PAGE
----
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Search and seizure: Common Exceptions to Warrant Requirement

Search and seizure: Common Exceptions to Warrant Requirement
Common Exceptions to the Fourth Amendment Warrant Requirement

Imagine being pulled over or at your home and being greeted by a friendly police officer who takes it upon himself to search your car or home.  Hopefully, that search does not yield any incriminating evidence, but either way, you will likely ask this question: Don’t the police need a warrant to search my car or house? The short answer is no, not always.

What Does the Fourth Amendment Say About Searches?

The Fourth Amendment of the U.S. Constitution and Article 1, Section 9 of the Texas Constitution forbid unreasonable searches and seizures. Reasonable searches or seizures are done pursuant to a valid warrant founded on probable cause. Otherwise, the search or seizure is deemed unreasonable unless it is done pursuant to an exception to the warrant requirement. In a hearing on a motion to suppress, the State has the burden of proving a valid exception applies.

What are Some Common Exceptions to the Warrant Requirement?

Common exceptions to the warrant requirement include the automobile exception, inventory search and search incident to arrest.

Automobile exception.

A very abbreviated explanation of the automobile exception is that if the car is mobile and the police have probable cause to believe it contains evidence of a crime, then they can search without a warrant. For example, if the police smell the odor of marijuana emanating from the car, courts have held the automobile exception applies.

Search Incident to Arrest.

Under the search incident to arrest exception the police may search the passenger compartment of a person’s car if there is probable cause to arrest the person.  But, the police may not search the car under this exception unless they can demonstrate an actual and continuing threat to their safety posed by the arrestee (ex: he has access to weapons that may be inside the vehicle) or the need to preserve evidence related to the crime of arrest. Therefore, if the police pull you over, discover you have an active warrant for an unpaid speeding ticket, and this is the basis for arresting you, then assuming you are in cuffs and unable to access any weapons, they cannot search your car pursuant to the search incident to arrest exception.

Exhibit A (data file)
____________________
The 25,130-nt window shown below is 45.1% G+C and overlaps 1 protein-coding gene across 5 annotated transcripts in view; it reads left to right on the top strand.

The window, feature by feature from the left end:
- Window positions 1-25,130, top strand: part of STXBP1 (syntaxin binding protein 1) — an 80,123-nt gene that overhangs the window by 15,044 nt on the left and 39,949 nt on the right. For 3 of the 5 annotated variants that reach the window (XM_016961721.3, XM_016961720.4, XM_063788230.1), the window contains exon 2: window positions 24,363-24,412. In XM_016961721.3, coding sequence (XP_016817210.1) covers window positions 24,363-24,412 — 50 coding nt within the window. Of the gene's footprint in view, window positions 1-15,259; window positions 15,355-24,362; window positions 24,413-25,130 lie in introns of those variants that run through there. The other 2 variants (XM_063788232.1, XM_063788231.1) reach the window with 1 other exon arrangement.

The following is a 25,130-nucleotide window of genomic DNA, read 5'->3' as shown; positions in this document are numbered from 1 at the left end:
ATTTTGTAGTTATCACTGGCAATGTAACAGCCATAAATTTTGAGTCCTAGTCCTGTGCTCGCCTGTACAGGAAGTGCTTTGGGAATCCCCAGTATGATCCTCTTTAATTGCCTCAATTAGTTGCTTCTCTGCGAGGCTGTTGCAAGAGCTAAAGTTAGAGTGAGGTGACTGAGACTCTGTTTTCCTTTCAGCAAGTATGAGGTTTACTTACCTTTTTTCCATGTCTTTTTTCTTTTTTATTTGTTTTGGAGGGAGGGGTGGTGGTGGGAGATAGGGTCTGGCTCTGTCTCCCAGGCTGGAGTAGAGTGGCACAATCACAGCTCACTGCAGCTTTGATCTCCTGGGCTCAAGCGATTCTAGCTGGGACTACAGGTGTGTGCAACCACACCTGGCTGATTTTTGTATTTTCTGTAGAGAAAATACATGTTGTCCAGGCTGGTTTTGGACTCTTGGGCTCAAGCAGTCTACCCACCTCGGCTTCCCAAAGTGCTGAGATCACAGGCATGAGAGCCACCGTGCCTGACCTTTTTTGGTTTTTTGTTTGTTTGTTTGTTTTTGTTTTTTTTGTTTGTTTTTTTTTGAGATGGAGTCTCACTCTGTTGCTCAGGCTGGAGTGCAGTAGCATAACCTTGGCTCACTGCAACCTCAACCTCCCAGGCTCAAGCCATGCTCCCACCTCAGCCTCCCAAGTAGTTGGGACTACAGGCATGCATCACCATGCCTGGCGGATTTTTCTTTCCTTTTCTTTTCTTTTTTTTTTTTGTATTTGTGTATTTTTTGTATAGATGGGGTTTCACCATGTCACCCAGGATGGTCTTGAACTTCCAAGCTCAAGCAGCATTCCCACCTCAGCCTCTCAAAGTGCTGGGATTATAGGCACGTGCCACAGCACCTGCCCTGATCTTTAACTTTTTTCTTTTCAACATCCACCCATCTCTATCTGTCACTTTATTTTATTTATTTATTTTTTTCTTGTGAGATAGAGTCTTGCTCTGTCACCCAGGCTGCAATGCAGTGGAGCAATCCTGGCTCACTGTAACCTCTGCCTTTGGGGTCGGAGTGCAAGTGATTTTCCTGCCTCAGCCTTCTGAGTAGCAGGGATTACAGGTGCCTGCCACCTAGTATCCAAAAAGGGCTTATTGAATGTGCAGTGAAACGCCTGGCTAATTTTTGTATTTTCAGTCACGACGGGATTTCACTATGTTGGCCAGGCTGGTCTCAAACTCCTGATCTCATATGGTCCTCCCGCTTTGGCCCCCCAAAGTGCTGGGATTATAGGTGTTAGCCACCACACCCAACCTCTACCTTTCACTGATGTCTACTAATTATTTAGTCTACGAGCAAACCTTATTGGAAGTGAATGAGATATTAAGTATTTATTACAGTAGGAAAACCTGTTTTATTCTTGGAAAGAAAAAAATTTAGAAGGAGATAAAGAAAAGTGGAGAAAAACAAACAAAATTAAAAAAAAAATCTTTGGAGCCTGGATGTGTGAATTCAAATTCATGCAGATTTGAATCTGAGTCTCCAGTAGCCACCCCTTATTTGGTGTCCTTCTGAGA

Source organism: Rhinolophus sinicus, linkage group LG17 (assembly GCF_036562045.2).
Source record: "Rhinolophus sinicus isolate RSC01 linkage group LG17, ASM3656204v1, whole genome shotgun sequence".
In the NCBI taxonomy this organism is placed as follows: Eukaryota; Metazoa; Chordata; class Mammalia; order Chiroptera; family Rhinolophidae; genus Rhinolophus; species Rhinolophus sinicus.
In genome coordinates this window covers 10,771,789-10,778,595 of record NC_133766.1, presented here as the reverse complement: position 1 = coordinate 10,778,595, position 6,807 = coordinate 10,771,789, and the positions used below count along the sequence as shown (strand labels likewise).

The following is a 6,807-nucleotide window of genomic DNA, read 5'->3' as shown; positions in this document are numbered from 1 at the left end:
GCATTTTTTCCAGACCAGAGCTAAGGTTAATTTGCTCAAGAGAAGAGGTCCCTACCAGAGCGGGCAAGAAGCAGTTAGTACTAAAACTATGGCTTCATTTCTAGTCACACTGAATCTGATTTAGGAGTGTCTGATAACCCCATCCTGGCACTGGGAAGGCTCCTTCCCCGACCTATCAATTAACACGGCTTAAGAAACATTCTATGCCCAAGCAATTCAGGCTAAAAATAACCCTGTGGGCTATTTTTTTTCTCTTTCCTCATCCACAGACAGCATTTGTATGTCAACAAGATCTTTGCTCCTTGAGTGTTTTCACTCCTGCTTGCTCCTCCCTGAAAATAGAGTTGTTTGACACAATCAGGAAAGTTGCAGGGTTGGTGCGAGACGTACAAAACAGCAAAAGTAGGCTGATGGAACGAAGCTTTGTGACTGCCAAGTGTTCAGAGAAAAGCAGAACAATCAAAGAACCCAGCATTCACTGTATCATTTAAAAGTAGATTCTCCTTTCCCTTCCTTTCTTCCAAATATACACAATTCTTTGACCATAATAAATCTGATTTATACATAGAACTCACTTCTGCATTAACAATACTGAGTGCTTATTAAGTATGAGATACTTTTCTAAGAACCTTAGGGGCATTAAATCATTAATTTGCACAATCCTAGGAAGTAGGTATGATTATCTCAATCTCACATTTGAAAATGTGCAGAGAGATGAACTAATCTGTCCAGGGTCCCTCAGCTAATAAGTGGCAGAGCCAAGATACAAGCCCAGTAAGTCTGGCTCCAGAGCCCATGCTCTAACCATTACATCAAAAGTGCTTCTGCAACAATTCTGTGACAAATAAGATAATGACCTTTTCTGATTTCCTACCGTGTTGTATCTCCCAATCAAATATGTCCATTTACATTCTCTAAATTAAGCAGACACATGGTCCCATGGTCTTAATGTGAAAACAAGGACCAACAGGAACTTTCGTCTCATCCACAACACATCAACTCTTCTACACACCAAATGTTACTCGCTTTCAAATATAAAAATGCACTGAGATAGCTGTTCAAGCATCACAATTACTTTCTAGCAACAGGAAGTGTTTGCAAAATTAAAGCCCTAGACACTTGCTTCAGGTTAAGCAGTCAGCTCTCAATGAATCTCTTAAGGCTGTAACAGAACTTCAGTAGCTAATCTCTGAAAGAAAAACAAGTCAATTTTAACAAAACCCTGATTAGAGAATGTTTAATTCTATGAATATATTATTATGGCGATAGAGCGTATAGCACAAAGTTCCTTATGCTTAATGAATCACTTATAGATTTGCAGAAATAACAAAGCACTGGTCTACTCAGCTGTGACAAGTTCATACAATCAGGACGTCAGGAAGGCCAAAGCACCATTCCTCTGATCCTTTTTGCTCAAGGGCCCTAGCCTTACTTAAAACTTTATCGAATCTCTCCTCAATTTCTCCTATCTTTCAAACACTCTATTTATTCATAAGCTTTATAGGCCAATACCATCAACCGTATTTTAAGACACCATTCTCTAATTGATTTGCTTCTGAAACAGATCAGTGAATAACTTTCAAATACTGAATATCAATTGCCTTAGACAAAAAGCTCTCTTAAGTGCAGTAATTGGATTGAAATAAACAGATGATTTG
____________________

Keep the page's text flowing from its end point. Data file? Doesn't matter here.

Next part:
Inventory exception.

Lastly, an inventory search is done when the police impound a car and they search it pursuant to good faith and under a reasonable standardized police procedure.

These are just a few of the may exceptions to the Fourth Amendment warrant requirement. If you or someone you know was subject to a search or seizure by police, please contact the experienced criminal defense attorneys at The Hardy Law Group, PLLC, to discuss your rights.

Ryan Hardy of Hardy Law Group, PLLC

About the Author Attorney Ryan Hardy graduated from the University of Texas at Austin with a BS in
Government/Political Science and a minor in Business Administration...Read More